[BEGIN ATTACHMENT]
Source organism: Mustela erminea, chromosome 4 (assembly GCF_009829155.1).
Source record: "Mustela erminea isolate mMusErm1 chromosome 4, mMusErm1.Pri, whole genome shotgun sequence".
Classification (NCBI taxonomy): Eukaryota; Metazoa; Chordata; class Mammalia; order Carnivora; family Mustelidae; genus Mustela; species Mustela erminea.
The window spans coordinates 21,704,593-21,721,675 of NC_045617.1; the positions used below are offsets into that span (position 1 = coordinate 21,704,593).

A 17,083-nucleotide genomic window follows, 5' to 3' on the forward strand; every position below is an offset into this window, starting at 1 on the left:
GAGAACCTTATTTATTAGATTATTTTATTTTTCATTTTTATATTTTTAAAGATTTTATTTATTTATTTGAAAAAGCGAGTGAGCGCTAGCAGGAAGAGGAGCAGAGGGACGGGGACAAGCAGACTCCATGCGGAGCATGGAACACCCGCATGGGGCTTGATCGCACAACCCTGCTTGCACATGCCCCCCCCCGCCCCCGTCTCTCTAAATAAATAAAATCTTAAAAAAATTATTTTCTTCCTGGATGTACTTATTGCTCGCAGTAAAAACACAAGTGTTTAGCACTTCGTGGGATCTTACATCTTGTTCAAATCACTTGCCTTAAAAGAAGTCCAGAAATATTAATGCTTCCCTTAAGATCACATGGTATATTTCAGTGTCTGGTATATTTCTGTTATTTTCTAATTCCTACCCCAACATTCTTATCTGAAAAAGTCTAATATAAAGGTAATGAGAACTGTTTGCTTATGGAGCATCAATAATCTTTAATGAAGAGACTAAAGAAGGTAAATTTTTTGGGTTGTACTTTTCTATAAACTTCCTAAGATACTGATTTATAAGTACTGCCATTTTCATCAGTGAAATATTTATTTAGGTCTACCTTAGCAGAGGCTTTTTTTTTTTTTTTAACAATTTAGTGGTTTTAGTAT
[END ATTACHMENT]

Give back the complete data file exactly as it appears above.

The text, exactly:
Source organism: Mustela erminea, chromosome 4 (assembly GCF_009829155.1).
Source record: "Mustela erminea isolate mMusErm1 chromosome 4, mMusErm1.Pri, whole genome shotgun sequence".
Classification (NCBI taxonomy): Eukaryota; Metazoa; Chordata; class Mammalia; order Carnivora; family Mustelidae; genus Mustela; species Mustela erminea.
The window spans coordinates 21,704,593-21,721,675 of NC_045617.1; the positions used below are offsets into that span (position 1 = coordinate 21,704,593).

A 17,083-nucleotide genomic window follows, 5' to 3' on the forward strand; every position below is an offset into this window, starting at 1 on the left:
GAGAACCTTATTTATTAGATTATTTTATTTTTCATTTTTATATTTTTAAAGATTTTATTTATTTATTTGAAAAAGCGAGTGAGCGCTAGCAGGAAGAGGAGCAGAGGGACGGGGACAAGCAGACTCCATGCGGAGCATGGAACACCCGCATGGGGCTTGATCGCACAACCCTGCTTGCACATGCCCCCCCCCGCCCCCGTCTCTCTAAATAAATAAAATCTTAAAAAAATTATTTTCTTCCTGGATGTACTTATTGCTCGCAGTAAAAACACAAGTGTTTAGCACTTCGTGGGATCTTACATCTTGTTCAAATCACTTGCCTTAAAAGAAGTCCAGAAATATTAATGCTTCCCTTAAGATCACATGGTATATTTCAGTGTCTGGTATATTTCTGTTATTTTCTAATTCCTACCCCAACATTCTTATCTGAAAAAGTCTAATATAAAGGTAATGAGAACTGTTTGCTTATGGAGCATCAATAATCTTTAATGAAGAGACTAAAGAAGGTAAATTTTTTGGGTTGTACTTTTCTATAAACTTCCTAAGATACTGATTTATAAGTACTGCCATTTTCATCAGTGAAATATTTATTTAGGTCTACCTTAGCAGAGGCTTTTTTTTTTTTTTTAACAATTTAGTGGTTTTAGTAT